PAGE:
GAO Study Reveals Rampant Corruption Among U.S. Border and Immigration Agents

Joseph Kolb
Fox News
January 16, 2013


Customs and Border Protection officers and Border Patrol agent

Customs and Border Protection officers and Border Patrol agent

A government watchdog report has identified a dramatic increase in documented corruption cases among U.S. border and immigration agents, finding nearly 150 have been arrested or indicted since 2005.

In a trend one top lawmaker said puts national security “in jeopardy,” the Government Accountability Office tracked the rise in corruption cases among Border Patrol, Customs and Border Protection, and Immigration and Customs Enforcement agents. The report, issued last month, found spotty standards in screening new applicants and keeping tabs on agents after they’re hired.

It found the trend was tied in part to the demand to beef up security, particularly along the southwest border, by hiring more agents, and has raised red flags in Congress.

“Just one employee collaborating with a drug smuggler or terrorist can put our entire nation at risk,” said Rep. Michael McCaul, R-Texas, chairman of the House Committee on Homeland Security.

McCaul, who along with Sen. Tom Coburn, R-Okla., requested the report, said one problem is that while the CBP now polygraphs all new hires, it does not follow up and test employees after they join.

“The GAO report confirms that not only is corruption still a problem, CBP still lacks adequate controls to detect corruption, such as post-employment polygraphing,” McCaul told, adding that one CBP official has said that among those who become corrupt, the behavior sets in roughly 8.8 years into service.

According to the GAO’s findings, since 2005, 2,170 agents have been arrested for non-corruption charges such as domestic violence and driving while intoxicated. However, 144 were arrested or indicted for direct corruption-related activities such as drug and human smuggling. By Oct. 2012, 125 of these agents had been convicted.

While the GAO downplayed the matter by noting the cases only represented less than 1 percent of the entire agency, a May 2012 article by the Center for Investigative Reporting showed that between 2006 and 2010 the number of corruption cases being investigated jumped from 244 to 870.

“In fiscal year 2011 alone, the DHS Inspector General received almost 900 allegations of corruption from within CBP and ICE,” McCaul said.

McCaul has long asserted the presence of Islamic extremists groups such as Hezbollah — which has been found to be working in collaboration with Mexican cartels — coupled with the prospect of a corrupt officer intentionally allowing these individuals into the U.S. could be catastrophic.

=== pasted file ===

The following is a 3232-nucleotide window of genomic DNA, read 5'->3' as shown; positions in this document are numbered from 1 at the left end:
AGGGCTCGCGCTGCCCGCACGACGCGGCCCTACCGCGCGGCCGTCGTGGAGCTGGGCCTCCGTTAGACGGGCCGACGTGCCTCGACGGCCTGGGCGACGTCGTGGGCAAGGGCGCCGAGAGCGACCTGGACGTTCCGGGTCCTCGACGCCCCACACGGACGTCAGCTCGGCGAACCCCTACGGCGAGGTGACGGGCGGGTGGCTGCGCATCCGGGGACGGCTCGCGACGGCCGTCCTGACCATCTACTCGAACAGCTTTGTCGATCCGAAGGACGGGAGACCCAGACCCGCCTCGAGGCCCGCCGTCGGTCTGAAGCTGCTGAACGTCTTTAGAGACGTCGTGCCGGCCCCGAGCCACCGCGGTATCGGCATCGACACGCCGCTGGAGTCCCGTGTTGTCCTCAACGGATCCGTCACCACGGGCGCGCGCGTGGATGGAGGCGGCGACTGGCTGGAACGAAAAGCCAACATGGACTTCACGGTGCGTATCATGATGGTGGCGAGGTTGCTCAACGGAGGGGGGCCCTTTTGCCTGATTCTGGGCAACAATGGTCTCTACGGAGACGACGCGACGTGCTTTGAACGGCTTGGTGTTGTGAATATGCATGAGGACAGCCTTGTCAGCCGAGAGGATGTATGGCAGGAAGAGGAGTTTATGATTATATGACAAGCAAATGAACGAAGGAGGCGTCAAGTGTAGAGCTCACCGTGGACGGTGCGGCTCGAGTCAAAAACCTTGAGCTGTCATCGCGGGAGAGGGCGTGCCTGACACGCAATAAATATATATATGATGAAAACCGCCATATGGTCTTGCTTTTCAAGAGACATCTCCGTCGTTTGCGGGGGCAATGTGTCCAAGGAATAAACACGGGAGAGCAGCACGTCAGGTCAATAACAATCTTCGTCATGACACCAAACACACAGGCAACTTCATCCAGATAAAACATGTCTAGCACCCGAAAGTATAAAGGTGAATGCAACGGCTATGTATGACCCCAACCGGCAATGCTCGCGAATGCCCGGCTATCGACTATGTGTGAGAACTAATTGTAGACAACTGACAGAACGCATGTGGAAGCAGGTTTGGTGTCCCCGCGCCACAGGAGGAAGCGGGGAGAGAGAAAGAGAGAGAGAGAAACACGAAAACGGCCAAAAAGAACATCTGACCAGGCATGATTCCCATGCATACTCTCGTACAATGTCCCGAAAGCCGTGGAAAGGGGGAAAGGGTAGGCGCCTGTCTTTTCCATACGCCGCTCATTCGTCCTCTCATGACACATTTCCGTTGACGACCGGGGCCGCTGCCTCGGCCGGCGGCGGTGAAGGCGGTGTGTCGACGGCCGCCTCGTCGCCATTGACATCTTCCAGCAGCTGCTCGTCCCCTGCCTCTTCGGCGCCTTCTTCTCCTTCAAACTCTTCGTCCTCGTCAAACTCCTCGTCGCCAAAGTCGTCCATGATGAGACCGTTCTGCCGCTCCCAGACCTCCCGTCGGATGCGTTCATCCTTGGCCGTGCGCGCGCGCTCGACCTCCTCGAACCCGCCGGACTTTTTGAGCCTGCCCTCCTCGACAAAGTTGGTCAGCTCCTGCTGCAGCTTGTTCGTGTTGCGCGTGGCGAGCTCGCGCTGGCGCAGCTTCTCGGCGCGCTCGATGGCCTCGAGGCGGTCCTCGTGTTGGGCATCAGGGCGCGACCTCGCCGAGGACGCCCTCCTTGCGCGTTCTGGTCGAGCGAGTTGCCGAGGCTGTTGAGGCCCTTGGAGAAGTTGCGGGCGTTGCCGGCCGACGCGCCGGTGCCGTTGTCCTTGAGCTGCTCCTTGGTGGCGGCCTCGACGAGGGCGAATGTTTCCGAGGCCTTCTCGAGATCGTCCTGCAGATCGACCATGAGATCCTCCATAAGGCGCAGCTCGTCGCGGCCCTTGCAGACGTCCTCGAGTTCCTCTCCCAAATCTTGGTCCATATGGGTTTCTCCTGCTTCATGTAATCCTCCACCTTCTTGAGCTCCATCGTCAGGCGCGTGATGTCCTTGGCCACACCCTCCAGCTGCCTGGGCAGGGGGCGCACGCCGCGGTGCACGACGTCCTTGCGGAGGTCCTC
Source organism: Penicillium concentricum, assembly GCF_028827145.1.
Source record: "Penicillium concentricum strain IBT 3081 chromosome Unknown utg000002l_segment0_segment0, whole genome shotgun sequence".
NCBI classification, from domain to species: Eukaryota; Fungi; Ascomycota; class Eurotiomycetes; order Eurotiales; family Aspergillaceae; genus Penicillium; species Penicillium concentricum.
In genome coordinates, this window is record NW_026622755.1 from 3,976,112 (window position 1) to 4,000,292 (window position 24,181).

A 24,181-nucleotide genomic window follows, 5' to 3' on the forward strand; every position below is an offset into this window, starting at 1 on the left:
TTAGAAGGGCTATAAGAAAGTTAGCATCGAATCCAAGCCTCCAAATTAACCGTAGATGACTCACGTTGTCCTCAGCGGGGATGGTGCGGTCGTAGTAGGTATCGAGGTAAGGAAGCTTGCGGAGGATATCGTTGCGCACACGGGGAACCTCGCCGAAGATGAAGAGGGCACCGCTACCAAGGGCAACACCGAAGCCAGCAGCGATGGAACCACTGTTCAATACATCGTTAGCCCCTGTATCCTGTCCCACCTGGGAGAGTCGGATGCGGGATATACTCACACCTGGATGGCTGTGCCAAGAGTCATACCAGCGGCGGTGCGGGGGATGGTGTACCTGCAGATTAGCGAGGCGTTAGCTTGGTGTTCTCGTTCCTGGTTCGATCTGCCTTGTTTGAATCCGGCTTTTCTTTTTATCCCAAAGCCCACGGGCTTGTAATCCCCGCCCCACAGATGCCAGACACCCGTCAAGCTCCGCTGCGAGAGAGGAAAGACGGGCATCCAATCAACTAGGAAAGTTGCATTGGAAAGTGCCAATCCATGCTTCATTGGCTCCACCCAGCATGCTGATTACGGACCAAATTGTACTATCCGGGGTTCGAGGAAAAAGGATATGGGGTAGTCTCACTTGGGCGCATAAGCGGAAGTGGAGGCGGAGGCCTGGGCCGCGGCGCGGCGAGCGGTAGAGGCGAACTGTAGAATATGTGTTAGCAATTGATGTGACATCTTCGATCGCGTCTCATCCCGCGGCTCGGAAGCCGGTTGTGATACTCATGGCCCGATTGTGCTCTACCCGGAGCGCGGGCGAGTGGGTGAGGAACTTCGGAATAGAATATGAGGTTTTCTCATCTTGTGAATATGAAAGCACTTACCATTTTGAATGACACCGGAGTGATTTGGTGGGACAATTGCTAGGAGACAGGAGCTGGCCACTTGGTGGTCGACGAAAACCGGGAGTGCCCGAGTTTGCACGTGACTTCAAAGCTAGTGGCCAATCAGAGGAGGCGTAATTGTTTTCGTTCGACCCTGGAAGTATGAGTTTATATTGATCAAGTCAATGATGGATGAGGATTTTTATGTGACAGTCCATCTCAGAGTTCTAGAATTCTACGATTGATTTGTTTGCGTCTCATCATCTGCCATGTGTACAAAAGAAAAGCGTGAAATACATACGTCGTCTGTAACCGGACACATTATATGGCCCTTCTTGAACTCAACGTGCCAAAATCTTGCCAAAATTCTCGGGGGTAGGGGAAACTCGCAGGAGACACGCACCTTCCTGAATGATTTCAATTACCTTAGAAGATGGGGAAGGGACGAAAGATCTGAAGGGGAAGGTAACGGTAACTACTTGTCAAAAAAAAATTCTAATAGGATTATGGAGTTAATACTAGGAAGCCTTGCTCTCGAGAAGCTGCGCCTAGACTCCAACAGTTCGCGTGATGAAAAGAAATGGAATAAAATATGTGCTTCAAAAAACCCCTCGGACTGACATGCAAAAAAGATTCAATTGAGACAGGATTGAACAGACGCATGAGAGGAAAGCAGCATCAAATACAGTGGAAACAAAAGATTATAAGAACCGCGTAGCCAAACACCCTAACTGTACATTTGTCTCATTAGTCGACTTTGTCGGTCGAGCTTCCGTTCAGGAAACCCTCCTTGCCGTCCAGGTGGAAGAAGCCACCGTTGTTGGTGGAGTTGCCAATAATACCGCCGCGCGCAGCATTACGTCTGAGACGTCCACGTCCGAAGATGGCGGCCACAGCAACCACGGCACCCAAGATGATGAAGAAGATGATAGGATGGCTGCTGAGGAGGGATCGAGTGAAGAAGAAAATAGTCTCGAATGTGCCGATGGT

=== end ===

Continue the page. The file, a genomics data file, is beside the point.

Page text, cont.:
The crux of the GAO’s report found that the CBP was unable to handle the rapid demand for agents and that there was a disconnect between supervisors and the agency’s Office of Internal Affairs, which did not  maintain or track information obtained from background checks, drug tests or polygraphs.

The agency has also failed to consistently conduct monthly quality assurance reviews of its adjudications since 2008, hampering efforts to prevent future incidents of corruption. A culture of resisting the efforts of the Office of Internal Affairs was also uncovered.

The GAO report said that Department of Homeland Security officials have testified that CBP’s increased hiring of officers and agents since fiscal year 2006 likewise increased the opportunities for attempted corruption.

Between 2006 and August 2012, more than 17,000 new agents were hired, the majority of whom were stationed along the U.S.-Mexico border.

There is speculation that some applicants may have applied to work for CBP with pre-existing ties to drug cartels facilitating drug trafficking.

Read the full article— Study finds corruption on rise among border agents, rep says security ‘at risk’

Traces of Reality:  The officers and agents of these myriad law enforcement bodies operating under the DHS umbrella have an impossible task, to be sure.  The drug trade throughout the Western Hemisphere is far larger, more lucrative, more powerful, and more influential than the drug warriors of America.  People living along the U.S.-Mexico border know well the wheeling and dealing that occurs between drug cartel members and the authorities tasked with their elimination; the money that exchanges hands, however bloody, assures that valuable product in high demand finds its buyers.  Fences, checkpoints, and an expanding police state serve as security theater, and token busts are made to simply justify these agencies’ budget, apparently. -DB